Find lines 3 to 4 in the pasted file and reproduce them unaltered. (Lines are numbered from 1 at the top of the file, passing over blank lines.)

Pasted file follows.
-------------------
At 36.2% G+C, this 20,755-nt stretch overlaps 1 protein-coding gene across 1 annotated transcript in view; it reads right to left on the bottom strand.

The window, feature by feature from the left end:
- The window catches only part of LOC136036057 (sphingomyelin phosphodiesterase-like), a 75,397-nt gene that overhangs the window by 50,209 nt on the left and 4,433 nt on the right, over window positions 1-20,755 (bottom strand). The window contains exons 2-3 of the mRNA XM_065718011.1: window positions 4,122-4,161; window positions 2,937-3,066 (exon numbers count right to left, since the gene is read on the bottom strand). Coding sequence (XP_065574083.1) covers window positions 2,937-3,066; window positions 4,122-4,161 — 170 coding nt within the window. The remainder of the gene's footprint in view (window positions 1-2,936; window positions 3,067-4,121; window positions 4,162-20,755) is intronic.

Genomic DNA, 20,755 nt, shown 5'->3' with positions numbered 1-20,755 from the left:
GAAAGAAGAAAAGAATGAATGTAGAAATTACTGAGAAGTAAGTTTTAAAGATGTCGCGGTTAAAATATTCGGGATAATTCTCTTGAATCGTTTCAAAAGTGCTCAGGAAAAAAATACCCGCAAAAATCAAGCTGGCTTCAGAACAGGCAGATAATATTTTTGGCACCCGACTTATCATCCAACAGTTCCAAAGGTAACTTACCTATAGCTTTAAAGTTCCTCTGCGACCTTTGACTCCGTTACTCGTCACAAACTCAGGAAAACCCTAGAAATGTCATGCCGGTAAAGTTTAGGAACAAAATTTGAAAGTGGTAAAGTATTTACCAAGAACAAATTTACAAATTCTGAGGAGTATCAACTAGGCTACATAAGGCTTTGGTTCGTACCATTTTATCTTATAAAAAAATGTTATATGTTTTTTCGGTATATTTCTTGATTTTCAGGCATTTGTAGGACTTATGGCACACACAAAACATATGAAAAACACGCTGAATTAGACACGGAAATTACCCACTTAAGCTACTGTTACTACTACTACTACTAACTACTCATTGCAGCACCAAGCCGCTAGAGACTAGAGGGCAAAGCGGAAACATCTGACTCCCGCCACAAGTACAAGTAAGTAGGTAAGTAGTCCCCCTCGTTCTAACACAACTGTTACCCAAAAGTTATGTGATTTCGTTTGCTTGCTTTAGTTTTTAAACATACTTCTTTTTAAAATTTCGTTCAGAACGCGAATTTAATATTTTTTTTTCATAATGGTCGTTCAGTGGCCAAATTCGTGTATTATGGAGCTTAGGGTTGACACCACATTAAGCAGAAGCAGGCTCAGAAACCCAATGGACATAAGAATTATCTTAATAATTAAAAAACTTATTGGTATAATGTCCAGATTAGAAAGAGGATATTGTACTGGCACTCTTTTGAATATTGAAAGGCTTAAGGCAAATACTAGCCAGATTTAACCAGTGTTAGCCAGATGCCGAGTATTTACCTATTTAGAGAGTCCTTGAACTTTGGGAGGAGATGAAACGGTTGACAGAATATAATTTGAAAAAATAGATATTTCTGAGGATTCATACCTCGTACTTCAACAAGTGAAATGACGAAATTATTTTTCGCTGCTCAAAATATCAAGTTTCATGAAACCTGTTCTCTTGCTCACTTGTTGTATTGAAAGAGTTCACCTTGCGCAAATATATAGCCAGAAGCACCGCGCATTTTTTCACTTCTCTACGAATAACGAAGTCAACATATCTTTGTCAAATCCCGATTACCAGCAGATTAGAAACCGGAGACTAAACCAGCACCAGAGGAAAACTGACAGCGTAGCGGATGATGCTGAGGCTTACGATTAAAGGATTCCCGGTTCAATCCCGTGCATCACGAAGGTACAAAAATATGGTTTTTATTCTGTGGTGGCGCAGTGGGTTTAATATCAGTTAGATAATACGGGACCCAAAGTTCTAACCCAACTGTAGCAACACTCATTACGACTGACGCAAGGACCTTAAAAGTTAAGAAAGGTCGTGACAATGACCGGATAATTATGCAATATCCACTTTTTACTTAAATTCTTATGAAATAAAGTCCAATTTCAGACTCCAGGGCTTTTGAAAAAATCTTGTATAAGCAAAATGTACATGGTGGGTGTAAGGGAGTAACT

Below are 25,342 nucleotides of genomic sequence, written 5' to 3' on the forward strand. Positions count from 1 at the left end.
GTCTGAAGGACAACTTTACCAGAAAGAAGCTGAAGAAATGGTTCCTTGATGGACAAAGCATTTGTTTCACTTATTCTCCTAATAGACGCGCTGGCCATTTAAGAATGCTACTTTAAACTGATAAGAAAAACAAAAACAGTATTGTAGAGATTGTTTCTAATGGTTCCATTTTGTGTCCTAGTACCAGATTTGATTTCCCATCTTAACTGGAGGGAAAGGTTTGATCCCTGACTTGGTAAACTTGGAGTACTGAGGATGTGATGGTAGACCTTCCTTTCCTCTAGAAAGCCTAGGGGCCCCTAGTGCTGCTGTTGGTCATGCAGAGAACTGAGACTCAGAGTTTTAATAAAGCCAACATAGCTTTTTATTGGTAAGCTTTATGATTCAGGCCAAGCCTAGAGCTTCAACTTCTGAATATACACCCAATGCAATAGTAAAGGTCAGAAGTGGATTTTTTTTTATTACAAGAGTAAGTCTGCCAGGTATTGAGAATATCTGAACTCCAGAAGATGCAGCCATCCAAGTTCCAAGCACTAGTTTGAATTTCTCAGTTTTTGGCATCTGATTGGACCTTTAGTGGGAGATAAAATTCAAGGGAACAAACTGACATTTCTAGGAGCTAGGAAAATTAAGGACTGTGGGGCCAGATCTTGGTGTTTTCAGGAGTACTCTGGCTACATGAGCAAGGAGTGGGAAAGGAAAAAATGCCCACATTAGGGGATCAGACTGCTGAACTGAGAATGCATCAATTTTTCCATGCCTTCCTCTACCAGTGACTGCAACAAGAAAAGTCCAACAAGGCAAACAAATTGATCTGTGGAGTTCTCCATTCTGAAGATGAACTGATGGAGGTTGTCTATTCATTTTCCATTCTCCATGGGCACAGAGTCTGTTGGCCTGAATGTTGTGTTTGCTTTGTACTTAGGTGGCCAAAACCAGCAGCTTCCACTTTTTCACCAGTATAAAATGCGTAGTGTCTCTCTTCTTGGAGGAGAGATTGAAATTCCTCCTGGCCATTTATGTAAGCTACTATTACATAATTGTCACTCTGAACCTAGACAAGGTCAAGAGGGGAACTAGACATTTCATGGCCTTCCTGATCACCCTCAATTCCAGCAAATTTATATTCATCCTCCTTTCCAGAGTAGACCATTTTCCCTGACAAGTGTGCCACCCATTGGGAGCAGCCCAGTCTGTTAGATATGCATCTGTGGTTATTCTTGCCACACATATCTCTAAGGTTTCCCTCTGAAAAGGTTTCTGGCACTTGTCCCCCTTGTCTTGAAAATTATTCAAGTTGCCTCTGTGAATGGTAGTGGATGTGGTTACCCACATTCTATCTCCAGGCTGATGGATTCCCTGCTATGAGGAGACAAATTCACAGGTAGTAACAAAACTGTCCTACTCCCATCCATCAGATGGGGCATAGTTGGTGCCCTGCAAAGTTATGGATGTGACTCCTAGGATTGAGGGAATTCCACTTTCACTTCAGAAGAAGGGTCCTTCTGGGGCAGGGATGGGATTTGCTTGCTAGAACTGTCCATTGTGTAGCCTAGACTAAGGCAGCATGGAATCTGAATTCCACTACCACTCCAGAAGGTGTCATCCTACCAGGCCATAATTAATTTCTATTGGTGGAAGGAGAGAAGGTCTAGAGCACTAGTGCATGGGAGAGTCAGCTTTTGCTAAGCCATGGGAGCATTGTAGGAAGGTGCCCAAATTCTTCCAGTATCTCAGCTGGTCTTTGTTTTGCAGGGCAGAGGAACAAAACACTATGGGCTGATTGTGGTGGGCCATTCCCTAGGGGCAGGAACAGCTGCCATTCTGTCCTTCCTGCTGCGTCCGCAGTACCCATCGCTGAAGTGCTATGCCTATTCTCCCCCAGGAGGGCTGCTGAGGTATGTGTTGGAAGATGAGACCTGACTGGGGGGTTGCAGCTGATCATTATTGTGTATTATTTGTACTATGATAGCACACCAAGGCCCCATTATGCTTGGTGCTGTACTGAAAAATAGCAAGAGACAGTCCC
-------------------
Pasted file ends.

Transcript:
- The window catches only part of LOC136036057 (sphingomyelin phosphodiesterase-like), a 75,397-nt gene that overhangs the window by 50,209 nt on the left and 4,433 nt on the right, over window positions 1-20,755 (bottom strand). The window contains exons 2-3 of the mRNA XM_065718011.1: window positions 4,122-4,161; window positions 2,937-3,066 (exon numbers count right to left, since the gene is read on the bottom strand). Coding sequence (XP_065574083.1) covers window positions 2,937-3,066; window positions 4,122-4,161 — 170 coding nt within the window. The remainder of the gene's footprint in view (window positions 1-2,936; window positions 3,067-4,121; window positions 4,162-20,755) is intronic.

Genomic DNA, 20,755 nt, shown 5'->3' with positions numbered 1-20,755 from the left: